In this day and age, the marriage rate has dropped to a fraction of what it once was in our parents and grandparents’ day, but this does not mean that people are not in family relationships. Many couples have simply chosen not to marry legally, for a variety of different reasons, but they still share assets, and they still, at least in theory, share responsibility for any children they may have. Some parents, especially fathers, find themselves shut out of their children’s lives, but these fathers do have rights. It is up to them to try and obtain custody or visitation or to adjust support payments if they can prove the need.
The Right to Assert Paternity
In Illinois, when a child is born in a hospital or birthing center to unmarried parents, the parents will be given what is referred to as a Voluntary Acknowledgment of Paternity (VAP) form. One of the most common and most costly errors that many unmarried fathers make is in thinking that once they execute a VAP, they have visitation or custody rights. This may be the case in other states, but in Illinois, no such rights exist until a court order is entered that establishes them directly.
Sometimes, mothers attempt to block their children’s fathers from even attempting to establish paternity, for a myriad of reasons. Sometimes they may legitimately fear abuse; other times their motivations may be selfish. Either way, the putative father has the right to initiate a paternity test, regardless of whether the child’s mother wants him to or not. Once a court order is entered which attests to the father’s legal paternity, he has standing to seek custody or parenting time.
Custody Awards Can Be Problematic
Even once paternity is established, there may be issues. While the proverbial jury is out on whether there is actual malice or bias against most fathers when they try to gain custody of their children, it is nonetheless true that in most cases where sole custody is granted, it goes to the mother. The most recent available data shows approximately a 3-1 ratio in terms of custody grants to mothers versus fathers. However, this may not be the indictment that many believe it to be. Studies have shown that many people prefer equal parenting time, and very often, will arrive at that option themselves without having to involve the court. The appearance or rumor of bias in favor of mothers, even if unsubstantiated, has also been shown to discourage some fathers from even trying to obtain custody. Thus, custody is granted to the mother, and the rates reflect this. In many such cases, however, it is the father who takes himself out of the custody fight.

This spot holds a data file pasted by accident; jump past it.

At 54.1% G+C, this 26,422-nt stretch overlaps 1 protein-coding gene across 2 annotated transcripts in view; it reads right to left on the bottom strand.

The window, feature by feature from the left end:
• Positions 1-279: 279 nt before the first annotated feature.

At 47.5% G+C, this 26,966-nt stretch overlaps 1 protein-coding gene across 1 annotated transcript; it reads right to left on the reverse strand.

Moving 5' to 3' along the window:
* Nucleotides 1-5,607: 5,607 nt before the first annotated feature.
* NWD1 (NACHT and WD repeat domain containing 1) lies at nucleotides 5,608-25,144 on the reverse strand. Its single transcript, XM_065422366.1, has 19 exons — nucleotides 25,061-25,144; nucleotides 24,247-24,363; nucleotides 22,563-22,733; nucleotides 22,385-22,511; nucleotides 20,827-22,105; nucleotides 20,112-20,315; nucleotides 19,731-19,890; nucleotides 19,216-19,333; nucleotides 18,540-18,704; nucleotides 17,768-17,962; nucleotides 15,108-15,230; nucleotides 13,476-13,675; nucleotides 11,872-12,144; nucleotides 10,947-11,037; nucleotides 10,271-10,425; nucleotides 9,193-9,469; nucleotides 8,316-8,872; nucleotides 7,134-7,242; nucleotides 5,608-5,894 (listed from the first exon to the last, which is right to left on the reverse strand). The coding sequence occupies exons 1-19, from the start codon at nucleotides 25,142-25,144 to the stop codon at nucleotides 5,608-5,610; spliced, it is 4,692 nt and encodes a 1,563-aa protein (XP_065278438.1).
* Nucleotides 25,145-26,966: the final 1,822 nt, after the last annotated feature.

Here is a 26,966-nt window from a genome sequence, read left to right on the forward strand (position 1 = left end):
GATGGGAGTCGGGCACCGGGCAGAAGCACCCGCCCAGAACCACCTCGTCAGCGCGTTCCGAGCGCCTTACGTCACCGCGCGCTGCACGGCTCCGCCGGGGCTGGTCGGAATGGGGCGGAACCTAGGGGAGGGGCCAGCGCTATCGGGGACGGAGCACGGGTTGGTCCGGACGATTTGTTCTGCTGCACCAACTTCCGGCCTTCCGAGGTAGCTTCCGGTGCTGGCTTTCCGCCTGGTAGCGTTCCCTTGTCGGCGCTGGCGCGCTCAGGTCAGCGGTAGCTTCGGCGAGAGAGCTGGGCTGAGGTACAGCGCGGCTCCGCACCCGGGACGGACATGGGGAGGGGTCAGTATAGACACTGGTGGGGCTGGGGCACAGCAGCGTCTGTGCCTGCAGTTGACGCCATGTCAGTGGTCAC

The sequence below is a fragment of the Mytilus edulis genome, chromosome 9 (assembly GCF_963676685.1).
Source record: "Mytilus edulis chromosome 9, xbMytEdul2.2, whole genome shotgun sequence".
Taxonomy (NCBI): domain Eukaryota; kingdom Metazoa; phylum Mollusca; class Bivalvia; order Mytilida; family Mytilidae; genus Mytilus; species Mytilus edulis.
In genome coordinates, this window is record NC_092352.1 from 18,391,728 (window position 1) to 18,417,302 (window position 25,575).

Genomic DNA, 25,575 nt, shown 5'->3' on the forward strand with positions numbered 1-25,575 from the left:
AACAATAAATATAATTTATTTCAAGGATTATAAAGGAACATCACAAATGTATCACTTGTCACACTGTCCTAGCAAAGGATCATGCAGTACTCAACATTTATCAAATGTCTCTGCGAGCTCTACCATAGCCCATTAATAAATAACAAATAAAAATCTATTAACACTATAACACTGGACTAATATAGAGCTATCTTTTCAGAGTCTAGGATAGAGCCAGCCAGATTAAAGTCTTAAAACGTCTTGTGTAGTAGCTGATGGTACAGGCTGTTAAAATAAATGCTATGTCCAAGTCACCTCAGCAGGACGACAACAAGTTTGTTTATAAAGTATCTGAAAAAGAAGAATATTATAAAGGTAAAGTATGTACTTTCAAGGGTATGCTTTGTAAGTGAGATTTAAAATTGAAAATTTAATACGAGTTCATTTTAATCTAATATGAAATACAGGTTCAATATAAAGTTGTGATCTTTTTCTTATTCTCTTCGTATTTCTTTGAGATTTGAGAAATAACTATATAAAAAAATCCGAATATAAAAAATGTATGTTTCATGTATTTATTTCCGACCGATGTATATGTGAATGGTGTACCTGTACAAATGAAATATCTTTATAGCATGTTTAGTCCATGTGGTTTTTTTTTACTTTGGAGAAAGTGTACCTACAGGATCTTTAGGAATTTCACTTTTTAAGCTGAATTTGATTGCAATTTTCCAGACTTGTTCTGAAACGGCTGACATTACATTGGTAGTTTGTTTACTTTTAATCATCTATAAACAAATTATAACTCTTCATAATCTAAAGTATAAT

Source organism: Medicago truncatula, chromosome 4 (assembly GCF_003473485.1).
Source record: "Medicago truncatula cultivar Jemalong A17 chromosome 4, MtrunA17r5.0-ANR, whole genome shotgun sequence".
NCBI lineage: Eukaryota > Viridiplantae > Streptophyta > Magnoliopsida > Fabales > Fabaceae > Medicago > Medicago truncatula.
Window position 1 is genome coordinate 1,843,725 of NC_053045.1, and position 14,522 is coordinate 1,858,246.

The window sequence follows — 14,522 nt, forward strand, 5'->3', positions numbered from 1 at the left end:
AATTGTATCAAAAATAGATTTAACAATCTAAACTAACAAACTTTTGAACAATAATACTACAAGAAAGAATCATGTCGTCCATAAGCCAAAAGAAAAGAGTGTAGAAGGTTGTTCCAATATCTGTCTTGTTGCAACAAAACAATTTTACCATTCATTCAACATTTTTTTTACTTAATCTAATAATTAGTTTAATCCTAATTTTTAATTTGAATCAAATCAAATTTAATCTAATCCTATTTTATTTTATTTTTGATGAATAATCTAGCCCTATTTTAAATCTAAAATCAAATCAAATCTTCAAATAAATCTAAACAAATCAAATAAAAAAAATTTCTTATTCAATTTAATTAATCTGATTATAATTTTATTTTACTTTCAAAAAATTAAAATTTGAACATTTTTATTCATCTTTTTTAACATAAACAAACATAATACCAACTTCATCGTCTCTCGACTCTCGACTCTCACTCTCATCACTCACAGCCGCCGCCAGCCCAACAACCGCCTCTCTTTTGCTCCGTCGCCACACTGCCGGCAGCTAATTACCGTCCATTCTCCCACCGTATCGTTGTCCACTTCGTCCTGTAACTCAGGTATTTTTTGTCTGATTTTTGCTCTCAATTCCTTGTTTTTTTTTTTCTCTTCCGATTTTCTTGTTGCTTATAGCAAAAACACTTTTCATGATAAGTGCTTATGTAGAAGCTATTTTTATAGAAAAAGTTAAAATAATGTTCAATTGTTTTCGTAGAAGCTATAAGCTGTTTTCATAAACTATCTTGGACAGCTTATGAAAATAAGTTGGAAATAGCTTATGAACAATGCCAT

In a minority of cases, a mother may resort to lies or false accusations in order to get full custody of a child or children - and many do this because they are aware that perceived bias will likely work in their favor. At the very least, a father may be denied time with his children while an investigation is conducted, especially if physical or sexual abuse is alleged. In this type of situation, even if the father is cleared of suspicion, he may never entirely repair the relationships with his children.
Need Help Asserting Your Rights?
For a new father, the sudden maze of legalities can be extremely overwhelming. If you need help seeking paternity or asserting your rights as a father, a knowledgeable attorney can help. Our dedicated DuPage County fathers’ rights lawyers are available to sit down with you and try to suggest your next step. Contact us today to set up an initial appointment.